Honored by this year’s jury as the winner of the Golden Lion for best national participation, the Swiss Pavilion actively defies conventional representation while exploring a specific point of contact between architecture and society: the house tour.
Having studied at the Architectural Association in London, Frampton has taught at the Graduate School of Architecture, Planning, and Preservation at Columbia University, New York since 1972. He has also lectured at several leading institutions, including ETH Zurich, the Royal College of Art in London, and the Berlage Institute in Amsterdam. Perhaps his most influential work, “Modern Architecture: A Critical History,” was described by Biennale President Paulo Baratta as a book which “no student of the faculties of architecture is unfamiliar with.”
https://www.archdaily.com/892831/kenneth-frampton-awarded-golden-lion-for-lifetime-achievement-at-2018-venice-biennaleNiall Patrick Walsh
The Board of Directors of La Biennale di Venezia, upon recommendation from Alejandro Aravena, have announced the jury for the forthcoming Venice Biennale who will award the Golden Lion for Best National Participation, the Golden Lion for Best Participant in the International Exhibition Reporting From the Front, and the Silver Lion for a Promising Young Participant in the International ExhibitionReporting From the Front. They will also have the opportunity to award one special mention to National Participations and two special mentions to the participants in the International Exhibition.
The Board of Directors of La Biennale di Venezia, upon recommendation from Alejandro Aravena, have announced the Brazilian Pritzker Prize-winning architect Paulo Mendes da Rocha as the recipient of the Golden Lion for Lifetime Achievement of the 15th International Architecture Exhibition, Reporting From the Front. Citing the "timelessness" of his work "both physically and stylistically" as "the most striking attribute of his architecture," the board have also stated that "this astonishing consistency may be the consequence of his ideological integrity and structural genius."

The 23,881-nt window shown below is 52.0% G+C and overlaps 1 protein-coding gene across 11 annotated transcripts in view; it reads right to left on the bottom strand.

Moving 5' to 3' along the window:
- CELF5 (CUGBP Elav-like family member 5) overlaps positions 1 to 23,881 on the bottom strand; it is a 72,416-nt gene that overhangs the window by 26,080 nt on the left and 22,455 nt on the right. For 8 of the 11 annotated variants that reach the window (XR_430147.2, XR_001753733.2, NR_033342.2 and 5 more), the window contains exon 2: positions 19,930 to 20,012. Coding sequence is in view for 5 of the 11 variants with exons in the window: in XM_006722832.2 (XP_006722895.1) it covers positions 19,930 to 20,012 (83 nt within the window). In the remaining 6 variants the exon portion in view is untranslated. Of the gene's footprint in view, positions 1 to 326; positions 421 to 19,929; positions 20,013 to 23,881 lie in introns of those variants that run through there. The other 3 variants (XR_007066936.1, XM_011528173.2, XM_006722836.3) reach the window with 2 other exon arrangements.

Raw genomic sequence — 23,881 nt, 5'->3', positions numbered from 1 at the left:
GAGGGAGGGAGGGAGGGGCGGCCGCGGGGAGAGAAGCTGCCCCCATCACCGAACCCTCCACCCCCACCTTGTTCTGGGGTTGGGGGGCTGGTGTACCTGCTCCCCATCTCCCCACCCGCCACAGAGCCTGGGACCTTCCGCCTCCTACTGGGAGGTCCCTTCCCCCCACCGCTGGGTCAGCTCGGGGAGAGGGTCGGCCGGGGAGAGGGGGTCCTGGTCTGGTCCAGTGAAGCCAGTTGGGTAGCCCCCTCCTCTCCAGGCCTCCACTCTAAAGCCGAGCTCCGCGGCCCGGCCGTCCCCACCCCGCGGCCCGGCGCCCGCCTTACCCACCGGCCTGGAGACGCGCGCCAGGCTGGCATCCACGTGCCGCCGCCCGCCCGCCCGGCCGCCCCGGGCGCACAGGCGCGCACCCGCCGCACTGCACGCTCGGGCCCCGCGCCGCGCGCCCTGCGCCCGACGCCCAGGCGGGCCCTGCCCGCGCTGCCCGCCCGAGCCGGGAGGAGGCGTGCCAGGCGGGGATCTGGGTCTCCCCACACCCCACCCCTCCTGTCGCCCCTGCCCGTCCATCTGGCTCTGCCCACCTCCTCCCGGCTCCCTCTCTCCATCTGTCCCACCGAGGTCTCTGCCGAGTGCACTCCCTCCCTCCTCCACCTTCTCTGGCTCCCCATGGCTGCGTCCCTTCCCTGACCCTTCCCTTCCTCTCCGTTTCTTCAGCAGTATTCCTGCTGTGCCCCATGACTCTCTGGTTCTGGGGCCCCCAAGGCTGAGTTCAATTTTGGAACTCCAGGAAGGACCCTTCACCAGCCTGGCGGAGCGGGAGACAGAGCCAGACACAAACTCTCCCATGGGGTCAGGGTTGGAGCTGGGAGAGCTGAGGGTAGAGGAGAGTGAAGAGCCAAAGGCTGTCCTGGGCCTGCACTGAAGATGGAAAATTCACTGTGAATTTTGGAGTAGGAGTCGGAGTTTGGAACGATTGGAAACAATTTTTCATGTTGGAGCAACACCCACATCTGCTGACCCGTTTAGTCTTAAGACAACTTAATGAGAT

Designed by Odile Decq and Benoit Cornette, the BPO Building in Montgermont, France is now being threatened by a demolition permit. Inaugurated in 1990 and having won no less than 12 awards in its lifetime - including a Golden Lion at the 1996 Venice Biennale - the building has been widely lauded for its technical innovations, including a double-glazed suspended façade and panoramic elevators. It has appeared as the focus of theses internationally, and is featured at the Cité de l’Architecture et du Patrimoine and Palais de Chaillot, illustrating its pivotal role in architectural growth. It was one of the first buildings in the 90s to demonstrate an acute response to the quality of workplaces, and stands as an example of conscious, thoughtful design.
Congratulations on your Golden Lion for Lifetime Achievement. How did you learn that you'd been awarded the honour?
Thank you very much. I got a phone call from the curator, Rem Koolhaas, telling me and I had to wait for weeks as it went before the board, unable to tell anybody – then I got an official letter. Isn't it wonderful?
https://www.archdaily.com/518476/interview-phyllis-lambert-on-winning-the-golden-lion-for-lifetime-achievementChristopher Turner for Iconeye
“Not as an architect, but as a client and custodian, Phyllis Lambert has made a huge contribution to architecture. Without her participation, one of the few realizations in the 20th century of perfection on earth – the Seagram Building in New York – would not have happened. Her creation of the Canadian Centre for Architecture in Montreal combines rare vision with rare generosity to preserve crucial episodes of architecture’s heritage and to study them under ideal conditions. Architects make architecture; Phyllis Lambert made architects…”
More on Lambert's life and influence after the break: